When the late Trisha Brown first started dancing on rooftops of the lofts in SoHo 1971, many of her neighbors might have thought she was crazy. Decades later, “Roof Piece” is performed around the world from New York City to Florence, Italy. Now, it’s made its way to Philadelphia for the first time.
It is part of a free, outdoor series called “In Motion, In Place” happening now through Sunday throughout Fairmount Park.
Barbara Dufty, executive director of the Trisha Brown Dance Company, offered a little history of how “Roof Piece” came about:
“[Brown] lived in SoHo in the lofts before they became the SoHo we know today. She and all of her friends inhabited those lofts, and she had a lot of friends who were artists and dancers, and she always said nobody would invite me to be in their company, so she had to make dances outside of the theater. So, she thought of this idea of seven rooftops in SoHo. She went to each person to go up on their roof. It was a big ordeal back then, and it became one of her iconic pieces. When people write about arts in the 70s in New York, ‘Roof Piece’ is often mentioned.”
Oluwadamilare Ayorinde is going on 13 years with the dance company. Based out of New York, he said this particular series is much different from any he’s done in the past for a number of reasons. Although he’s danced in public spaces before, he’s used to the stage.
“It requires a lot of vigor because there’s a lot of focus involved. Our task is to follow the person who’s in front of us. The person at the head of the line is creating and generating movement, and we’re trying to be in sync with that person. It’s almost like a game,” he said.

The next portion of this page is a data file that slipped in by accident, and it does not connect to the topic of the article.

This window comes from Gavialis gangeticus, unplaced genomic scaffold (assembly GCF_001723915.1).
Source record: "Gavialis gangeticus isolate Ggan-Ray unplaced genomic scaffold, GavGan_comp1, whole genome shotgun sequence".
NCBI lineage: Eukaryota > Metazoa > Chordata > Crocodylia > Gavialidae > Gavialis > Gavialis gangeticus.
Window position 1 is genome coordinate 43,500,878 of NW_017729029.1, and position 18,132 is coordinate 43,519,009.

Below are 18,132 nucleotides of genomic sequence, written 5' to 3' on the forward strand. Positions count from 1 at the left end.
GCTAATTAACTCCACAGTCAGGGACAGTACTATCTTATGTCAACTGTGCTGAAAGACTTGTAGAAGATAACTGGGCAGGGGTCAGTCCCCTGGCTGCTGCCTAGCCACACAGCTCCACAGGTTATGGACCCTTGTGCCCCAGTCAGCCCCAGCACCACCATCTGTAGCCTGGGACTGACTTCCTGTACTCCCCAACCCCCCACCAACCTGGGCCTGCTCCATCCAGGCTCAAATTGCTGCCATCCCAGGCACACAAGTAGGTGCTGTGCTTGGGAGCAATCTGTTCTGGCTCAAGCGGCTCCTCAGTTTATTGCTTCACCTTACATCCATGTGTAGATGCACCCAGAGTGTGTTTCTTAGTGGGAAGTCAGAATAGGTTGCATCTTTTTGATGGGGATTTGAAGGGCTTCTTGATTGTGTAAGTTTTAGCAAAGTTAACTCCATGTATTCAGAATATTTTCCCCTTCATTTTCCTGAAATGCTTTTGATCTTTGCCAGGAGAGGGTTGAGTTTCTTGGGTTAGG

“We’re trying to be as clear as possible. We’re trying to be in unison. It’s fun but also challenging.”
“Roof Piece” is followed by two more performances – “Raft Piece,” in which dancers are floating on the reservoir at the Discovery Center and “Foray Foret” on the grounds of historic Mount Pleasant, both in East Fairmount Park. Each of the performances was choreographed by Brown, who was known for her pioneering, post-modern approach to dance.
“We were just thrilled that they wanted to work in these really unconventional locations so that we could change the way people feel about Philadelphia parks and maybe see a new area they hadn’t before,” said Ellen Ryan, Senior Director of Strategy & Planning for Fairmount Park Conservancy.
“Trisha Brown, as a choreographer, loved to take risks, and I think that’s something the Fairmount Park Conservancy can really appreciate.”